Reggie Ragland has proven himself among best college football players ever from Huntsville area

Upon Further Review

Reggie Ragland

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Reggie Ragland may be presented the Butkus Award next month, emblematic of the best linebacker in the country.

It’s time now to give him his due closer to home.

Ragland, the senior linebacker for Alabama, has put himself on the short list as the best college football player ever from the Huntsville area. If gauged by awards and wins alone, one could make the case he’s the best ever.

And, with his versatile high school background, he’s put himself on another short list as the best all-around athlete from the Huntsville area. Now, nobody’s ready to unseat Condredge Holloway from the No. 1 spot there. But consider Ragland was a sensational young baseball player, started varsity basketball as an eighth grader and was All-State and All-America in football, and he’s in the mix.

The case for Ragland:

The awards: He’s a finalist not only for the Butkus Award, along with Georgia’s Leonard Floyd, LSU’s Deion Jones, Ohio State’s Raekwon McMillan and Notre Dame’s Jaylon Smith, but for three others – the Chuck Bednarik (Defensive Player of the Year, by Maxwell Football Club), Nagurski (Defensive Player of the Year, by Football Writers Association of America) and the Senior Class Award (for excellence on and off the field.)

The stats: He leads Alabama with 85 tackles, including 6 ½ for loss and 2 ½ sacks. He’s led the team in tackles in seven of 11 games. Alabama’s defense is second in the nation against the run and third in total defense and scoring defense. He was SEC and national defensive player of the week after eight tackles, a sack, a pass breakup and forced fumble in the win over Arkansas.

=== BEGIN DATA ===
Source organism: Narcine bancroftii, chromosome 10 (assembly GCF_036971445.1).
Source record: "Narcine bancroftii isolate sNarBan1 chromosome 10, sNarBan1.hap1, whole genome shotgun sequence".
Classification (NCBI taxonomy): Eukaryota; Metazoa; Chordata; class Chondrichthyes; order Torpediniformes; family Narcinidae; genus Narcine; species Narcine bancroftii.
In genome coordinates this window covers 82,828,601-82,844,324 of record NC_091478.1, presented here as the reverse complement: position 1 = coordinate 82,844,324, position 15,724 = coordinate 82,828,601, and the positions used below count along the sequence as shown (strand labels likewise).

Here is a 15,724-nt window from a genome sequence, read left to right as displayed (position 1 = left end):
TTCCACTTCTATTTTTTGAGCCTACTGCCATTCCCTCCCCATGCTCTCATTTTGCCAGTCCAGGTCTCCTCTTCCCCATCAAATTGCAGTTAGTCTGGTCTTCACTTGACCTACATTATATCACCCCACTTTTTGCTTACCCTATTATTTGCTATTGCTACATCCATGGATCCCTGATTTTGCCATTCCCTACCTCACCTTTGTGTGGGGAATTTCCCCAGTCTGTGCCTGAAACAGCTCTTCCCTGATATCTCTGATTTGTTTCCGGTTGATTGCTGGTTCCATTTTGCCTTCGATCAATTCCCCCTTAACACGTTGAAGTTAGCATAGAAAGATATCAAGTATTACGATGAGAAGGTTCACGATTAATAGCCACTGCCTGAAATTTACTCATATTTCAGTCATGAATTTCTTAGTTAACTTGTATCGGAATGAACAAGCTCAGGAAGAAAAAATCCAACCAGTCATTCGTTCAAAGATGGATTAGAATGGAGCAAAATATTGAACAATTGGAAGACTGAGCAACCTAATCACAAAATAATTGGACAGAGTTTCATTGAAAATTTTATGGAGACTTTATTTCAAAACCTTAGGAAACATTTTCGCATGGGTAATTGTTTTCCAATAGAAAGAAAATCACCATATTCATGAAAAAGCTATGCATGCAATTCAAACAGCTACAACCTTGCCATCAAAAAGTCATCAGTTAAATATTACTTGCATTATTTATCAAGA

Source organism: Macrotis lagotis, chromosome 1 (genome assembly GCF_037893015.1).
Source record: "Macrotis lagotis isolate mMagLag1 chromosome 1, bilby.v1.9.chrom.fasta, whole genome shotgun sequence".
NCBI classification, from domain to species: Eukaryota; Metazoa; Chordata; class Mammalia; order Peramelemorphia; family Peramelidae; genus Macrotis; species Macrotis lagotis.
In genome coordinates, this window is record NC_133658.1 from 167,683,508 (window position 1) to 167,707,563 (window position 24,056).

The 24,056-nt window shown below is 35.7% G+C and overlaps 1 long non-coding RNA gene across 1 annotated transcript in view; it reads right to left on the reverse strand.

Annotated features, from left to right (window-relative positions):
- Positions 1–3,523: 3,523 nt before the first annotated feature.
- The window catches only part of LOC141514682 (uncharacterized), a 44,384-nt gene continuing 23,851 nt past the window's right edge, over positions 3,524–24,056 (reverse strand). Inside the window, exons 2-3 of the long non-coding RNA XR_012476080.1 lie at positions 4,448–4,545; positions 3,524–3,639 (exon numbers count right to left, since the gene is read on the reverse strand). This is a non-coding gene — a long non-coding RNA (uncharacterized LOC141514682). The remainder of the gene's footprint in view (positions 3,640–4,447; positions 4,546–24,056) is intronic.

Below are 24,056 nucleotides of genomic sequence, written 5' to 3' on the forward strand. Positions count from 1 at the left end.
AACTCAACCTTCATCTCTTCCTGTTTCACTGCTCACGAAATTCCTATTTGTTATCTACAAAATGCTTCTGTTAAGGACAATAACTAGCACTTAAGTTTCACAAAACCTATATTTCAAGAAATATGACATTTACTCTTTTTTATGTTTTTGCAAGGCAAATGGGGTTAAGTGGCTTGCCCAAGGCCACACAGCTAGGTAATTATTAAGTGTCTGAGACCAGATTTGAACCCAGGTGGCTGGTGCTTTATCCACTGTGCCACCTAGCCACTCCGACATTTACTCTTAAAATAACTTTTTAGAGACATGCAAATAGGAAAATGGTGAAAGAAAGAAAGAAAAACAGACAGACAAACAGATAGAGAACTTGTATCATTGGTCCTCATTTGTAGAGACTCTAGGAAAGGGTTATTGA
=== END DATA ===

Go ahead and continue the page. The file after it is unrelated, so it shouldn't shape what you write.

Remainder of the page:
The wins: Perhaps the most impressive stat, Alabama is 22-3 with Ragland in the starting lineup, 46-6 for his career.

The bonus: He’ll graduate this month, having decided not to enter the NFL Draft last spring, and has been involved in community service and charitable work in Tuscaloosa.

That list of “best-ever” from Huntsville is pretty strong and it’s impossible to have an accurate barometer through statistics.

And even statistics don’t always help. Jordan Matthews had 262 catches for Vanderbilt in a pass-happy era and Joey Kent 183 for Tennessee, where Peyton Manning spread the ball around. Who was better? Your call.

Who else? Wes Neighbors, All-America and two-time All-SEC defensive lineman at Alabama, and defensive MVP of the Sun Bowl. Donnie Humphrey, an All-America defensive lineman at Auburn. Chris Anderson, the gifted Alabama running back. Kenneth Darby, twice a 1,000-yards-plus rusher at Alabama. Keith Butler, an All-America at Memphis State and second-round draft pick.

There’s Holloway, the three-year starter at quarterback for Tennessee. James Willis, a three-year starter and All-SEC linebacker for Auburn. Amobi Okoye, All-Big East at Louisville as a 19-year-old senior. Chris Martin, a three-year starter at linebacker for Auburn. Hoss Johnson, who started 28 games as an Alabama offensive lineman. Reggie Ware, with his 23 TDs for Auburn. Andy Fuller, an All-SEC tight end at Auburn. Benny Nelson, a standout on the legendary ’61 Alabama team.